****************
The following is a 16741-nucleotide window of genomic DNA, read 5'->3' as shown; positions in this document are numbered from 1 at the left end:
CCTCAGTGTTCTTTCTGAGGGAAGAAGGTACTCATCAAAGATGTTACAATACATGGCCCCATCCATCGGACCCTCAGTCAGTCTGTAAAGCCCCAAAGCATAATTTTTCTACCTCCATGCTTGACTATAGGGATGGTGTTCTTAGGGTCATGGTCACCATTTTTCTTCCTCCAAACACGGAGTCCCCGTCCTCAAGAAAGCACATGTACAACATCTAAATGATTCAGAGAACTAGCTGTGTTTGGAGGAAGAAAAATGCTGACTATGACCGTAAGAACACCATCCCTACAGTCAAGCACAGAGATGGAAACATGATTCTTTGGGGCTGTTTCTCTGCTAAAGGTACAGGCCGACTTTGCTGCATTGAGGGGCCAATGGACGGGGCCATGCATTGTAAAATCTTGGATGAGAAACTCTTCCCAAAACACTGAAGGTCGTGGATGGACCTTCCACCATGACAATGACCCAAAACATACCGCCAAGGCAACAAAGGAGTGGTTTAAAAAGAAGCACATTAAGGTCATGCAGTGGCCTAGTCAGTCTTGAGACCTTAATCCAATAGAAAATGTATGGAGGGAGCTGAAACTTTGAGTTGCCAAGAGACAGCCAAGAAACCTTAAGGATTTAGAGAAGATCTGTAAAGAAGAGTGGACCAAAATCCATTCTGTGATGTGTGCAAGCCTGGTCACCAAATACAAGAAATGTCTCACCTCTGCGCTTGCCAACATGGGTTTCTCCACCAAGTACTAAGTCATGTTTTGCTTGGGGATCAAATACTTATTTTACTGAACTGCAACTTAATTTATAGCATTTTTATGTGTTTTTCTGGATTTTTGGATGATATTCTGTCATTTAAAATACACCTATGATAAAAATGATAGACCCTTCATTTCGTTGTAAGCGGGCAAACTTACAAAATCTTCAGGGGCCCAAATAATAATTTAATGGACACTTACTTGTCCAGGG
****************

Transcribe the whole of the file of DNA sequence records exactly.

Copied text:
The following is a 16741-nucleotide window of genomic DNA, read 5'->3' as shown; positions in this document are numbered from 1 at the left end:
CCTCAGTGTTCTTTCTGAGGGAAGAAGGTACTCATCAAAGATGTTACAATACATGGCCCCATCCATCGGACCCTCAGTCAGTCTGTAAAGCCCCAAAGCATAATTTTTCTACCTCCATGCTTGACTATAGGGATGGTGTTCTTAGGGTCATGGTCACCATTTTTCTTCCTCCAAACACGGAGTCCCCGTCCTCAAGAAAGCACATGTACAACATCTAAATGATTCAGAGAACTAGCTGTGTTTGGAGGAAGAAAAATGCTGACTATGACCGTAAGAACACCATCCCTACAGTCAAGCACAGAGATGGAAACATGATTCTTTGGGGCTGTTTCTCTGCTAAAGGTACAGGCCGACTTTGCTGCATTGAGGGGCCAATGGACGGGGCCATGCATTGTAAAATCTTGGATGAGAAACTCTTCCCAAAACACTGAAGGTCGTGGATGGACCTTCCACCATGACAATGACCCAAAACATACCGCCAAGGCAACAAAGGAGTGGTTTAAAAAGAAGCACATTAAGGTCATGCAGTGGCCTAGTCAGTCTTGAGACCTTAATCCAATAGAAAATGTATGGAGGGAGCTGAAACTTTGAGTTGCCAAGAGACAGCCAAGAAACCTTAAGGATTTAGAGAAGATCTGTAAAGAAGAGTGGACCAAAATCCATTCTGTGATGTGTGCAAGCCTGGTCACCAAATACAAGAAATGTCTCACCTCTGCGCTTGCCAACATGGGTTTCTCCACCAAGTACTAAGTCATGTTTTGCTTGGGGATCAAATACTTATTTTACTGAACTGCAACTTAATTTATAGCATTTTTATGTGTTTTTCTGGATTTTTGGATGATATTCTGTCATTTAAAATACACCTATGATAAAAATGATAGACCCTTCATTTCGTTGTAAGCGGGCAAACTTACAAAATCTTCAGGGGCCCAAATAATAATTTAATGGACACTTACTTGTCCAGGG